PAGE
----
Previous lahars in the Kamchatka Peninsula have been devastating with high human death tolls. The Nevado del Ruiz volcano in Colombia, for example, erupted in 1985, producing a lahar that killed 23,000 people.
“They are incredible forces of nature and also brutally destructive and deadly,” said Janine Krippner, a PhD candidate in volcanology and remote sensing at the University of Pittsburgh, in an interview with GlacierHub.
The Klyuchevskaya Sopka stratovolcano is the highest mountain on the peninsula and the highest active volcano in Eurasia. In November 2016 and more recently in January, the volcano spewed ash six kilometers above sea level. Such an ash cloud can disrupt international travel. Klyuchevskaya has produced notable lahars in the past including one particularly damaging one in 1993, according to Edwards.
The position of a glacier on a volcano can influence the risk of a lahar. However, there is still much research needed on past lahars at Klyuchevskaya to better understand risk, notes Edwards.
“Many volcanoes have glaciers up high, but those close to Klyuchevskaya are on the western lower flank,” explained Edwards. “There have probably been some interactions and definitely lahars generated from historic flows. But these eruptions have not been well documented.” Higher regions, which tend to be cooler and moister, are more likely to form glaciers.
Sheveluch Peak is a very active volcano, and the largest on the peninsula at 1,300 cubic kilometers in volume. Many glacier-volcano interactions have occurred at the location, releasing great quantities of steam and creating fantastic imagery for photographers.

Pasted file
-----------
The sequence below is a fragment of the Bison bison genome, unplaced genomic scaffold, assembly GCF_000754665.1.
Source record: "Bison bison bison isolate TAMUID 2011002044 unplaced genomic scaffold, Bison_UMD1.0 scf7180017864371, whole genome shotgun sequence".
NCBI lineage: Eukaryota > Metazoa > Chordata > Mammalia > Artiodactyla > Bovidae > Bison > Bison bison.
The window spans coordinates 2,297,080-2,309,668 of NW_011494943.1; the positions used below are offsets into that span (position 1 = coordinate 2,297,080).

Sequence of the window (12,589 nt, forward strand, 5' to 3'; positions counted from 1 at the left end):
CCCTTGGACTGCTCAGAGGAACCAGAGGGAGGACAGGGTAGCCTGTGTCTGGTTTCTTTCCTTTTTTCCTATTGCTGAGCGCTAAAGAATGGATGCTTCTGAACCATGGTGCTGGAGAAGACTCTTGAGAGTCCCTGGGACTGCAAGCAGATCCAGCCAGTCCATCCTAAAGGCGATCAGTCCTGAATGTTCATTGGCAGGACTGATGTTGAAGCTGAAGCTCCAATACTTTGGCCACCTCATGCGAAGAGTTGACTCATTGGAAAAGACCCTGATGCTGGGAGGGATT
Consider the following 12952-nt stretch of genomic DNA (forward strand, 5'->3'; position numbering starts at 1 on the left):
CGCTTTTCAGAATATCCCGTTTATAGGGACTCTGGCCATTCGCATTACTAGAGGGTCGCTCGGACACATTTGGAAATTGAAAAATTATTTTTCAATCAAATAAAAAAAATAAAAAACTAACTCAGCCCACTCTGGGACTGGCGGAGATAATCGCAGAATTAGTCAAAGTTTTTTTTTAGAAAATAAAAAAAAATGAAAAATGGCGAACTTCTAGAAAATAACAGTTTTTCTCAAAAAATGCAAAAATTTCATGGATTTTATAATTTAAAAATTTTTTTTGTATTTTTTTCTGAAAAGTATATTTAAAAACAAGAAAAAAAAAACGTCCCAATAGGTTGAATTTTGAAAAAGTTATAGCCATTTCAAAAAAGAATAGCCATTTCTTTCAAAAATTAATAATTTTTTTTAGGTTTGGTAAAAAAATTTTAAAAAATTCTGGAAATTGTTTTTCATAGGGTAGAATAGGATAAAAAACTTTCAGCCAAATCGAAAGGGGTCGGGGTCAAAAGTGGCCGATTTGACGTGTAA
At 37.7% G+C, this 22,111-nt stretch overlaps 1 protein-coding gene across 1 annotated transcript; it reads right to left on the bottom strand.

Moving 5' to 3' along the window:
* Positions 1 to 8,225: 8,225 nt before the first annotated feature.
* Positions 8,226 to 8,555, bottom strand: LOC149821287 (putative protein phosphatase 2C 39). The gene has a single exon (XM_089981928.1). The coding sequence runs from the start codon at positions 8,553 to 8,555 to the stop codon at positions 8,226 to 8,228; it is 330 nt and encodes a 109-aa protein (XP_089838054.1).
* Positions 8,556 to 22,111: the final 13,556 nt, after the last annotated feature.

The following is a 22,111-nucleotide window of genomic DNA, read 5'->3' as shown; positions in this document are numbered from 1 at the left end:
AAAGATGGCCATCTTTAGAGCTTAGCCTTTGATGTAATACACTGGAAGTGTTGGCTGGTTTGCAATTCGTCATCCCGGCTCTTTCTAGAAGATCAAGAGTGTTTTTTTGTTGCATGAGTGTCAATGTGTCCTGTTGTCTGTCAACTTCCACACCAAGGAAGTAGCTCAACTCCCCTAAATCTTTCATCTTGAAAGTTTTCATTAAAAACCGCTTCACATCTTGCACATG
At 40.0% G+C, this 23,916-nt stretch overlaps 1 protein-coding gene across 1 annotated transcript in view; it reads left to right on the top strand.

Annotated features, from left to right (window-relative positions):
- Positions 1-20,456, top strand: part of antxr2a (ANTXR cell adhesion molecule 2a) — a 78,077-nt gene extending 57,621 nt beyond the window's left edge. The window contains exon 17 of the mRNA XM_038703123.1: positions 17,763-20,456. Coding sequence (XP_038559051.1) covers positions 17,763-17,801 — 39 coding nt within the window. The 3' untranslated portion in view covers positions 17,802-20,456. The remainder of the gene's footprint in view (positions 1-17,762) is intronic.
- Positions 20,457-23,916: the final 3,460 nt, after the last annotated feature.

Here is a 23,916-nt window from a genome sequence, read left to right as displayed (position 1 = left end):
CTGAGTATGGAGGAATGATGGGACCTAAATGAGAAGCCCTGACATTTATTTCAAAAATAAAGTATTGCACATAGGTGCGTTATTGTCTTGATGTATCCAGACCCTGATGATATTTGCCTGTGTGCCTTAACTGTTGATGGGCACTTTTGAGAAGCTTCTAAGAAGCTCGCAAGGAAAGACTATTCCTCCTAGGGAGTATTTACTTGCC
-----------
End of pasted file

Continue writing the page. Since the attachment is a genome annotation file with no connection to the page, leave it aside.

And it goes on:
Similar volcano-snow interactions also take place elsewhere on the peninsula, especially during the winter, according to Edwards. “We saw spectacular examples during the 2012-13 Tolbachik eruption,” he said.
The World Heritage website, which features several of the Kamchatka Peninsula volcanoes, makes special note of the “dynamic landscape of great beauty” created by the interplay of active volcanoes and glacier forms. In addition, the peninsula has a wide diversity of species including brown bears, sea otters and the world’s largest variety of salmon fish. It is also known for a wide variety of birds from falcons to eagles that are attracted to the spawning salmon populations.
“Volcanism probably also interacted with regional ice caps during the Pleistocene,” Edwards explained. “But very little work has been done on this in Kamchatka so far. There is room for this type of work in the future.”
Volcanoes can help glaciers in one way: the ash and soot they emit reflects sunlight away from Earth, helping to cool the warming climate. However, volcanoes currently pose significant risk from lahars to destructive lava and ash. Scientists must continue to observe volcanoes to help reduce these hazards and improve early warning systems.